I agree that I don’t really like the idea of Dempsey on the wing, but that was his position during most of his best season in the EPL. Part of my concern comes from the fact that I’m not a strong enough tactician to know how Fulham pulled that off (having a forward at LM). I suppose it helps to have a LB like Riise as part of the equation.

            I wish we could figure that out because I have a problem with playing Donovan as a wide midfielder. Even though he may be our best wide midfielder, he’s also the best at putting the biscuit in the basket. And while he may also be our best assist man, I don’t see why you’d want to play him farther from the goal, unless you plan on him tucking inside most of the game. And if that’s your plan, why wouldn’t you just play Dempsey out there, when tucking in from the left is his bread and butter?

            • GW says:

              JK seems to be focused entirely on the World Cup.

              Therefore, this far out, I think he would be very happy to have an A,B and C lineups fighting with each other for a spot.

              The one thing I have seen with World Cup teams is that injury is almost always your biggest nightmare.

              Look no further than Gooch, Davies and Demerit getting hurt and what that did to the 2010 Team.

              Imagine what might have been had all three been available. Bradley would have killed to have half of JK’s depth.

              So if for example, Bedoya, Zusi, Corona and LD are somewhat redundant, it is a great, great problem to have.

              It sure beats the alternative.

              • joshw says:

                And don’t forget Beasley. Though his injury was back in ’07, he never regained a starting job at Rangers after that. I think he played 10′ at the WC in SA.

              • Sandtrout says:

                Options?! Since when do we have options?! That concept is so foreign I feel like I’m rooting for another country. What a feeling to have options!

            • KingGoogleyEye says:

              This is just my personal experience coaching and has nothing to do with what I think Klinsmann will do (in part because he’s a crazy fox and also because he knows the players far better than I ever could).

              The worst mistake I see coaches make is to identify their best player and plug him/her in at his/her strongest position. Then move to second best and plug him/her into his/her strongest position. And so on down the line.

              The reason this approach fails is that while it emphasizes and capitalizes on one’s strengths, it also exposes one’s weaknesses. It’s like realizing that you shoot best with your right foot and therefore practicing to become the best right-footed shot in football—who has no left foot.

              The better approach is to identify your weakest player (in your starting 11) and identify how to best utilize him/her and work your way up the line. This affects both the positions people play as well as the formation. In the case of Donovan, I think it pushes him further from the goal, with the knowledge that even though it withdraws a strong attacking threat, overall the team has more attacking potential and coordination.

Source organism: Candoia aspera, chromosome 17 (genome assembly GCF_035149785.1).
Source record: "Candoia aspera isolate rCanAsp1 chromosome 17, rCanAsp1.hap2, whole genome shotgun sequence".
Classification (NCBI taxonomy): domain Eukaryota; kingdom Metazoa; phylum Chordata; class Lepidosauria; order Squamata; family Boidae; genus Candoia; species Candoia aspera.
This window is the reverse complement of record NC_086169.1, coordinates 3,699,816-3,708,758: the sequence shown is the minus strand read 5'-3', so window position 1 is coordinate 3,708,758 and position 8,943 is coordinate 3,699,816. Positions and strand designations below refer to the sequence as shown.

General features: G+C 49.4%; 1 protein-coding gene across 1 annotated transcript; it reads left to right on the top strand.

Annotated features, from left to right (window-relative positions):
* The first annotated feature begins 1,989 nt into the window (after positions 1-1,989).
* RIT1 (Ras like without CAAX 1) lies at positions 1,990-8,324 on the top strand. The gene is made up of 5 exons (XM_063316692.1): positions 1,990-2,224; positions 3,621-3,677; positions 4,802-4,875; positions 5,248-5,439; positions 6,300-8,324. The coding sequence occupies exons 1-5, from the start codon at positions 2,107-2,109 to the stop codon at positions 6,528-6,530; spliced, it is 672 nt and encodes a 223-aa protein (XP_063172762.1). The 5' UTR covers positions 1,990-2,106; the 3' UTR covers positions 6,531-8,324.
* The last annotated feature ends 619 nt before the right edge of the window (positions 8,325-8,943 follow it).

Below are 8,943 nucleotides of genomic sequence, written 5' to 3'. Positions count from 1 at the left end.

So no, I don’t see him tucking in most of the game. I see him running the wing, whipping in deadly crosses that find Jozy or Dempsey. Then sometimes faking a cross, cutting in on the defender, entering a one-two with Bradley, and curving in a goal from just inside the 18. Conversely, I haven’t seen Clint do any of that when he’s played on the left for the Nats. If you play Jozy up top, LD just behind, and Clint on the left what you really get is Clint and LD stepping all over each other as Clint can’t help himself from tucking in.

              • joshw says:

                I agree with the concept of shielding the weakest link. (And that’s probably the impetus behind playing FJ in front of Beasley.) But another concern is falling into the trap of shoe-horning your best 11 into a starting 11.

                If Landon is your best player and his most effective position is second striker, then I’d play him there unless you felt it exposed a weakness. Unlike teams at lower levels or even previous US rosters, this team has other great options for the wing, plus Donovan’s speed makes the combo of Landon and Jozy more dynamic than Jozy and Clint, in my opinion.

                Does that mean I’d sit Dempsey in order to play FJ in front of Beasley (or Beasley in front of FJ)? I guess so, if I couldn’t develop a system that allowed Dempsey to play on the left and not leak goals. I imagine that’s something they’re tinkering with (in addition to debating whether Donovan should start on the right). One thing I would consider is playing Bedoya on the right with instructions to play more defensively. Maybe that allows the CMs and back line to shield more to the left.

                Hope everyone stays healthy so we can see what the Herr comes up with on Friday.

              • GW says:

                KingGoogleye,

                Interesting post. I’d be curious on your take on a related topic, players being used by their national teams in positions that are not their “natural” one.

                My experience is that, unless you are one of the football factory nations like Brazil, Spain, Holland and so on, having to use players in positions other than their club positions is par for the course for most national teams.

                And of course, I think fans forget that even if you are a playing nominally the same position for the national team that you do for your club team it may not be the same thing because the manager and the scheme may be, and probably are, totally different from your club team. And of course, national teams often have a rotating cast of characters so your teammates may change drastically from game to game.

                My point is “playing out of position” in the sense that you are being asked to constantly adapt to new situations with the national team more often than not, and that is just part of being a national team player.

                And to add to that the USMNT does not play many games compared to a club team. The last four years Dempsey, about as regular a player as there is, averaged 14 USMNT games a year. And a lot of USMNT players don’t play in as many US games as Deuce does. In that same period he averaged 44 appearances a season for his club.